The Swedish P&I Club has published a case study following serious damage caused to a ship’s main engine. As a consequence of poor communication water contaminated the lubrication oil causing severe damage to the engine.
Engineers on a bulk carrier were conducting scheduled maintenance on one of the ballast pumps. They had closed all the isolating valves to the ballast pump and put up notices about the job in the engine room and engine control room, but not on the bridge. They didn’t finish the job on the first day, so continued the next day.
The next day the Master asked an officer to print out the alarm list for the ballast water management system, prior to arriving at the next port as a port state inspection would take place. To get the list the officer had to start the ballast water management system, which he did.
The bilge high level alarm was activated in the engine room. An oiler checked the bilges and could see water pouring in, covering the tank top. An engineer turned off the power to the ballast water management system.
He found that two ballast system valves were open from the main seawater crossover suction line. He closed these valves to stop the ingress of the water. These valves had been opened automatically when the ballast water management system started. The engineers pumped the water from the tank top into the bilge holding tank.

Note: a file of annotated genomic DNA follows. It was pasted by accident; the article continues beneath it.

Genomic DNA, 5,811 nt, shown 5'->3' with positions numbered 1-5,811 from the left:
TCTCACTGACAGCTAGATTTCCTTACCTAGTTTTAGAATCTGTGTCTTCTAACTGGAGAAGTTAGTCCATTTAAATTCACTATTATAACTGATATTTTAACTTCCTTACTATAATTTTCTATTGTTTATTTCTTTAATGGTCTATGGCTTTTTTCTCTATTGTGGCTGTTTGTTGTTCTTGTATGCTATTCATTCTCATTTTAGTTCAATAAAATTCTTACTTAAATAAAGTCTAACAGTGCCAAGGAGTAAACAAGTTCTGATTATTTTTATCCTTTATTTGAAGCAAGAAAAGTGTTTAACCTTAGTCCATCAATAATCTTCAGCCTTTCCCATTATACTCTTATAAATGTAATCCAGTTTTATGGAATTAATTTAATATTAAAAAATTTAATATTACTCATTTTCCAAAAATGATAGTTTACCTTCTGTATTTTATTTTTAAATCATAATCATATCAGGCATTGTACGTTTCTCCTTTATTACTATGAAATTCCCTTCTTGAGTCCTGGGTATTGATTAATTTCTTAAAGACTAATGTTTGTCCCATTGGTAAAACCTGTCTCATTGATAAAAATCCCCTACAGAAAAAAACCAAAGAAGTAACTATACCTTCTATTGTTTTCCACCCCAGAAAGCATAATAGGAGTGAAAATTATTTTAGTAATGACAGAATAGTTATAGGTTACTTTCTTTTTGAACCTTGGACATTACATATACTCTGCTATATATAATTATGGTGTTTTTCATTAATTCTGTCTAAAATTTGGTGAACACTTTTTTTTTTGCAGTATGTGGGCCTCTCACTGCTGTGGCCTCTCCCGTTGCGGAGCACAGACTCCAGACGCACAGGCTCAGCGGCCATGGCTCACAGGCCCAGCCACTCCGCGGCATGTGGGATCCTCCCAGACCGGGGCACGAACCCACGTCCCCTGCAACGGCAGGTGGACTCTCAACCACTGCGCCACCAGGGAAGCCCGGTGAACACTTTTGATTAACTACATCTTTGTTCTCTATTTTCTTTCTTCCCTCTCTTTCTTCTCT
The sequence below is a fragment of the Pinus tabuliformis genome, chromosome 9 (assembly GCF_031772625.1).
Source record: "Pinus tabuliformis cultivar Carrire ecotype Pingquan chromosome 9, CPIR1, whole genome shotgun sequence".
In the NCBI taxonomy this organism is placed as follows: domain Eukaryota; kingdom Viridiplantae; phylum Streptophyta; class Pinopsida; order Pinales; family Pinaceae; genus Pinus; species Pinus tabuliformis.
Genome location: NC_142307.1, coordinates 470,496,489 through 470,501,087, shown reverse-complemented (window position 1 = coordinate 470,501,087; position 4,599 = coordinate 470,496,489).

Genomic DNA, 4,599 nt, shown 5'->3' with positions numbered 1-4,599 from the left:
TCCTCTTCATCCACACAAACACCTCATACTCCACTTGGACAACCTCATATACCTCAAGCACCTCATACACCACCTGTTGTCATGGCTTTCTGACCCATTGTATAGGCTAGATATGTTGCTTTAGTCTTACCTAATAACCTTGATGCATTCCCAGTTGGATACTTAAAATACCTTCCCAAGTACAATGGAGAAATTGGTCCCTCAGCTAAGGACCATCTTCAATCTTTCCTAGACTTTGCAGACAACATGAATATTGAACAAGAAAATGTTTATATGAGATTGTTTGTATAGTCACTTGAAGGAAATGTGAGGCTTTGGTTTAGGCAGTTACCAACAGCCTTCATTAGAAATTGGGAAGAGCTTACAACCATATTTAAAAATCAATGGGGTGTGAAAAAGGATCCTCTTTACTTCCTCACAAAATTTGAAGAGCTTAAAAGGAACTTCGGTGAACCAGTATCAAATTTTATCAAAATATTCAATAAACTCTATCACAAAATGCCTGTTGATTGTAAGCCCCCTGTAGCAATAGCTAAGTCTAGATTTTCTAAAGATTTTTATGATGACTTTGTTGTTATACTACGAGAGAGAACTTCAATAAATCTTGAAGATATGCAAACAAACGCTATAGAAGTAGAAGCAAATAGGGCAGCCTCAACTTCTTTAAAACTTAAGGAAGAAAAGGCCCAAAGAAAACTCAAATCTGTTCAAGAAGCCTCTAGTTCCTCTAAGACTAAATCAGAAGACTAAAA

An hour later the M/E bearing wear alarm – Water Level 50%, went off. The lube oil for the crank case had 0.09% of water in it. The second lubricating oil purifier was started. A little later the M/E bearing wear alarm went off again. A second sample of the lube oil was taken, and it was found that the oil had 0.08% of water in it.
The chief engineer decided to partially change 3,000 litres of lubrication oil for the crank case. A third sample was taken and the water content was 0.019%.
Subsequently, the engine stopped and a full change of the lube oil was performed. A crosshead bearing was opened for inspection. No damage was found. Nevertheless, one of the rubber diaphragm seals for draining the crankcase to the system lubricating oil tank was found to be defective. This caused the water flooding into the engine room to contaminate the lube oil.
The main engine restarted and the voyage continued. The main engine was an electronic controlled model i.e. the exhaust valves and fuel injection system were powered by hydraulics. The system lubrication oil was also used as a hydraulic medium.
The next day there were problems with some hydraulic components and the main engine had to be stopped. A couple of cylinder units and pumps had to be dismantled, cleaned and reassembled. The main engine could not be restarted because of low hydraulic pressure. It was decided that one of the cylinders had to be blanked off.
The main engine was started and stopped numerous times the next days as the hydraulic system was leaking. Because the engine was running on low rpms, the scavenge trunking became fouled with oil deposits, so the engine had to be stopped several times and the trunking had to be cleaned.
A defective rubber diaphragm caused the water to flood into the engine room and contaminate the lube oil. Because of this, there was serious damage to crosshead bearings, crosshead pins, main engine cylinders, hydraulic pumps and main engine turbo charger bearings.